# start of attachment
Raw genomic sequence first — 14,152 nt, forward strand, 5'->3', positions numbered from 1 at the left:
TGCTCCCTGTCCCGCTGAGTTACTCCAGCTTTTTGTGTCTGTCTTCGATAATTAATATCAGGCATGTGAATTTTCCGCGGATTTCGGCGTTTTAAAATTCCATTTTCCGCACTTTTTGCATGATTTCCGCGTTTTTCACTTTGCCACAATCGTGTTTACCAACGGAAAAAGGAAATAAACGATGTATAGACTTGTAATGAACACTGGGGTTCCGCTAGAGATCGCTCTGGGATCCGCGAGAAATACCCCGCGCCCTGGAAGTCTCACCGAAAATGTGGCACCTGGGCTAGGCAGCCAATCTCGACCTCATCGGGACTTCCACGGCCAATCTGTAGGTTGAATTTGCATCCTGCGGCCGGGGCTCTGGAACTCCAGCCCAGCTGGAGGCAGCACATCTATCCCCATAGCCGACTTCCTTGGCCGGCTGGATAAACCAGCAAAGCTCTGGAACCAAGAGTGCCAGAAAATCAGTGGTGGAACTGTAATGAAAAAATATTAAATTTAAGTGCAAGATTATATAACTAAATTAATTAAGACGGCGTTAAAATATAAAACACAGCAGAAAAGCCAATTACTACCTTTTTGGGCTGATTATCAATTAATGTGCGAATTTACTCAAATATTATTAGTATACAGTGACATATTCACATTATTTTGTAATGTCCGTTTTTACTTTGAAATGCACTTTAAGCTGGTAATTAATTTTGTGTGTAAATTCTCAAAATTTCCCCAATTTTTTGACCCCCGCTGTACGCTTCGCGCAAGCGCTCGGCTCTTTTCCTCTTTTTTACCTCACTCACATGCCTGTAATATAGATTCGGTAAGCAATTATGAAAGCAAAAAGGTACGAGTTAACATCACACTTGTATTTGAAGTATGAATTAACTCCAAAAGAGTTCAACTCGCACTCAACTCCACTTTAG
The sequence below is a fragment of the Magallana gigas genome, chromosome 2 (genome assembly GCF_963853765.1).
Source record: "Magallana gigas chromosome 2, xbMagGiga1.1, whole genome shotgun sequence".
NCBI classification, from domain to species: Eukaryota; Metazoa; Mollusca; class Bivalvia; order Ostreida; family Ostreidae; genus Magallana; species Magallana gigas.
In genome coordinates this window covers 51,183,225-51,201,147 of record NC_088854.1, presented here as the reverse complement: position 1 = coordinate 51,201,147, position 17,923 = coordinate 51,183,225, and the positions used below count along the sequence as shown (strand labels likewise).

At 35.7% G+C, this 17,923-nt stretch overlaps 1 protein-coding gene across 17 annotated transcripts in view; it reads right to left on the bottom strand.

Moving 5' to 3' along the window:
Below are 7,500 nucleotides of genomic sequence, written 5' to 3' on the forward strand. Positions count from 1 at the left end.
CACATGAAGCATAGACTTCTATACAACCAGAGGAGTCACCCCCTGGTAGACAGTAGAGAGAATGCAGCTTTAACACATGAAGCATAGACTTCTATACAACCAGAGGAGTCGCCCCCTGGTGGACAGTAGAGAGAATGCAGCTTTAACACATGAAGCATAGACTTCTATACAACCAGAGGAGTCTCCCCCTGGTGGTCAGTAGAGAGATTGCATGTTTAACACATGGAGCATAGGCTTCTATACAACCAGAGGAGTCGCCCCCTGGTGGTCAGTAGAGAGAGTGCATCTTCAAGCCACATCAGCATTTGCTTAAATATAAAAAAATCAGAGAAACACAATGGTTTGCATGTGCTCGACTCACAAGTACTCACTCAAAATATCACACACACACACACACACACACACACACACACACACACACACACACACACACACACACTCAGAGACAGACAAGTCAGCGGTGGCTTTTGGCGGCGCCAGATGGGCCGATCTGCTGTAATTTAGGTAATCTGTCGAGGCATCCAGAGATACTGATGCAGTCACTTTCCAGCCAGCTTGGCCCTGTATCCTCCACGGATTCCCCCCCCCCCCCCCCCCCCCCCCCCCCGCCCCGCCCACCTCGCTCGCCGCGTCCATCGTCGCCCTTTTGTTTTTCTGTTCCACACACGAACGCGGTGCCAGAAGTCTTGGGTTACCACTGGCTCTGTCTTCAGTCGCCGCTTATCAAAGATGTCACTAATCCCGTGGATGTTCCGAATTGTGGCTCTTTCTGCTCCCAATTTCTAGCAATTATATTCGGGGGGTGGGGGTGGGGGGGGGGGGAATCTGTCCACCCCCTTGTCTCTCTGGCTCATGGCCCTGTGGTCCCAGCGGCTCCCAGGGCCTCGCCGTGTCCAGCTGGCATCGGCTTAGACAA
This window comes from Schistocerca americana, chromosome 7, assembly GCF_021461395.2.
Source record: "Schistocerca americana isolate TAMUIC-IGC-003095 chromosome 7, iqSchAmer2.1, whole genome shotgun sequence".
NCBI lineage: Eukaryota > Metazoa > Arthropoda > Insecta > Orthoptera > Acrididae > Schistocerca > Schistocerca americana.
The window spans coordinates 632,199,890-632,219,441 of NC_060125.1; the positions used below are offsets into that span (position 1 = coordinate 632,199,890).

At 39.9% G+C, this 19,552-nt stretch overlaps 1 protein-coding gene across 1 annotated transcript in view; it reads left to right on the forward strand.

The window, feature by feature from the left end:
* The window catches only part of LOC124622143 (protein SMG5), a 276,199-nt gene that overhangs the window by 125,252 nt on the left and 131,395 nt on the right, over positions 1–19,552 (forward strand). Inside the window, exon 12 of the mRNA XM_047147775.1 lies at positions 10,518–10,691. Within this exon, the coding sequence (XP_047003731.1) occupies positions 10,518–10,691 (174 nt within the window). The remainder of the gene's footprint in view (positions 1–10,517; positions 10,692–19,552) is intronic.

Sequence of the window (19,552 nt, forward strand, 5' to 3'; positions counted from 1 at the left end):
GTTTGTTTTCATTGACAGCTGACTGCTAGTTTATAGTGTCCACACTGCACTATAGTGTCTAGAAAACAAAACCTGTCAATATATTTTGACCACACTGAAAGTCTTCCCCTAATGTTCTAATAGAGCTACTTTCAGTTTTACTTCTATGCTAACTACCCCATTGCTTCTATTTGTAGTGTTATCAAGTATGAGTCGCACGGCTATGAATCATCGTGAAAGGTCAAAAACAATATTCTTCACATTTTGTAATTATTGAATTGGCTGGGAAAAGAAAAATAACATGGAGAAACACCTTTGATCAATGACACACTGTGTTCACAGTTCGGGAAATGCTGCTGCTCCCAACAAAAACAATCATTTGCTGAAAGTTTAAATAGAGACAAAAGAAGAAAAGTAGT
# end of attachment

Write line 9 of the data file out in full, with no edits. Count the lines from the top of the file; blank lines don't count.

Below are 7,500 nucleotides of genomic sequence, written 5' to 3' on the forward strand. Positions count from 1 at the left end.